The same was true of the years following the war. Publishing was dominated by generals writing about the good job they had been doing over the last four years. Corporal George Coppard, who fought at the Battle of the Somme, wrote in his book, With A Machine Gun to Cambrai (1969): “I was demobbed a few days after my 21st birthday, after four and a half years of service. My leg had shrunk a bit and I was given a pension of twenty-five shillings per week for six months. Dropping to nine shillings per week for a year, the pension ceased altogether. During this time the government, in the flush of victory, were busily engaged in fixing the enormous sums to be voted as gratuities to the high-ranking officers who had won the war for them. Heading the formidable list were Field Marshal Sir Douglas Haig and Admiral Sir David Beatty. For doing the jobs for which they were paid, each received a tax-free golden handshake of £100,000 (a colossal sum then), an earldom and, I believe, an estate to go with it.”

Wilfred Owen, who had been killed by machine-gun fire while leading his men across the Sambre Canal on 4th November 1918, had only had five poems published while he was alive. In 1920, Siegfried Sassoon, who was now working as the literary editor of The Daily Herald, arranged for the publication of Owen’s Collected Poems in 1920. Isaac Rosenberg, who had also been killed during the war, had his poems published in 1922. However, like those books of poems by Sassoon and Graves, they were received in almost complete silence. No one wanted to be told about the futility of war. Instead they were waiting for David Lloyd George to build a “country fit for heroes”.

Charles Montague, a journalist working for the Manchester Guardian, was 47 years old in 1914. Like his editor C. P. Scott, Montague argued in the summer of 1914 against Britain becoming involved in a war with Germany. However, once war had been declared, Montague believed that it was important to give full support to the British government in its attempts to achieve victory. Montague wrote to Scott: "I have felt for some time, and especially since I have been writing leaders urging people to enlist, a strong wish to do the same myself. I wrote last week to the War Office to ask if there was any chance of getting over the difficulty of my few years over the limit of age, and I was told that although the War Office could not directly break the rule itself, it did not veto exceptions made by those responsible for the raising of new battalions locally."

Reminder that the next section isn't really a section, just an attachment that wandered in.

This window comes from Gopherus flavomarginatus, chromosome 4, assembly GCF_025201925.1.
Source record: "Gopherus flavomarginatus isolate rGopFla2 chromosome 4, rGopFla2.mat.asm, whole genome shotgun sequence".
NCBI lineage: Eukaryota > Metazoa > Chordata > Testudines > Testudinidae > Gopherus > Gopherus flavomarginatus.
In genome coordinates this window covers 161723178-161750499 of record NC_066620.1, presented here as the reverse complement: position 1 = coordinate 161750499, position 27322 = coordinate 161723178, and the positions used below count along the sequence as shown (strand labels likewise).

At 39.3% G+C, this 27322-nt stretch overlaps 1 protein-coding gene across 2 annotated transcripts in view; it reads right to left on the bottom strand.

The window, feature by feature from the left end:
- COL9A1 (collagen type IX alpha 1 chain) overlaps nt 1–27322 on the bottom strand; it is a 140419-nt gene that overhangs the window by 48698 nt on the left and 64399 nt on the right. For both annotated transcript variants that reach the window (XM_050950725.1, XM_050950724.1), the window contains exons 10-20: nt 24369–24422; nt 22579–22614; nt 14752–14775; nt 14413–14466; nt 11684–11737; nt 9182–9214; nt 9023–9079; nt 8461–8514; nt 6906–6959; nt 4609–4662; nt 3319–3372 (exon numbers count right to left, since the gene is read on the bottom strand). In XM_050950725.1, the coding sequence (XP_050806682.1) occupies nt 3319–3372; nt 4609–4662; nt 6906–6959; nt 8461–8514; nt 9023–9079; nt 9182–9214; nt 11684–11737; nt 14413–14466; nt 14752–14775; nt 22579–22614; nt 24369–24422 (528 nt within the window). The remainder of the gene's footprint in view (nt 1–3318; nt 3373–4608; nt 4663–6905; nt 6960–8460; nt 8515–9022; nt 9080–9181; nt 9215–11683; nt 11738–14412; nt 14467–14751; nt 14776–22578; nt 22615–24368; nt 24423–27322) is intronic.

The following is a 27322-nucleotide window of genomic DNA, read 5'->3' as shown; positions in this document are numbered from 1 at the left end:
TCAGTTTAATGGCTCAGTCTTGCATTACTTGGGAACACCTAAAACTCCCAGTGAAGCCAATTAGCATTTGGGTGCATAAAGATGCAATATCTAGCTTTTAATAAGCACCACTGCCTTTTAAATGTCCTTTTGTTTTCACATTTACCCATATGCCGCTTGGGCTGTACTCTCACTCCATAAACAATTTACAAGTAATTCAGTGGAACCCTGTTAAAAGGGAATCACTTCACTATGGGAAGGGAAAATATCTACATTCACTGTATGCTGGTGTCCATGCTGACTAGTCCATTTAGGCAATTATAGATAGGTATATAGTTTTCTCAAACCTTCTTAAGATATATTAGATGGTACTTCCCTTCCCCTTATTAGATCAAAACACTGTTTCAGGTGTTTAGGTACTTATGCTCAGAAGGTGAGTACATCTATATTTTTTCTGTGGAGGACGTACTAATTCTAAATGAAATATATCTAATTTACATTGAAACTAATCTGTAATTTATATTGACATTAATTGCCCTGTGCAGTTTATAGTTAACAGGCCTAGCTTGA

Montague spent two years in the trenches but in 1916 he was promoted to the rank of second lieutenant and transferred to Military Intelligence. For the next two years he had the task of writing propaganda for the British Army and censoring articles written by the five authorized English journalists on the Western Front (Perry Robinson, Philip Gibbs, Percival Phillips, Herbert Russell and Bleach Thomas). He also took important visitors for tours of the trenches.

In 1922 he published his book on the war, entitled Disenchantment (1922). This passage should be sent to Michael Gove: "The freedom of Europe, the war to end war, the overthrow of militarism, the cause of civilization - most people believe so little now in anything or anyone that they would find it hard to understand the simplicity and intensity of faith with which these phrases were once taken among our troops, or the certitude felt by hundreds of thousands of men who are now dead that if they were killed their monument would be a new Europe not soured or soiled with the hates and greeds of the old. So we had failed - had won the fight and lost the prize; the garland of war was withered before it was gained. The lost years, the broken youth, the dead friends, the women's overshadowed lives at home, the agony and bloody sweat - all had gone to darken the stains which most of us had thought to scour out of the world that our children would live in. Many men felt, and said to each other, that they had been fooled."

The reception of Montague’s book was little different from that of the war poets. The change in consciousness towards the war began in December 1928 with the first production of Journey's End. The play had been written by Captain R. C. Sherriff, who had been severely wounded at Ypres in 1917. It had been turned down by most of the theatres in London and only appeared after the intervention of George Bernard Shaw. As his biographer, John Courtenay Trewin, points out: “Journey's End, a play based upon his letters home from the trenches, in the new year of 1929 he became one of the most discussed English dramatists of the day…. The play is set entirely in a claustrophobic dugout before St Quentin on the eve of the March offensive of 1918. Sherriff, who always favoured naturalism in theatre, had sought to give no more than a straight, simple impression of the terrors of the western front in a play written with so much honesty - no heroics, no pretence - that its characters stamped themselves upon the English theatre of their time.” The play was a great success and there were 594 performances in London. It was also translated and performed in every European language.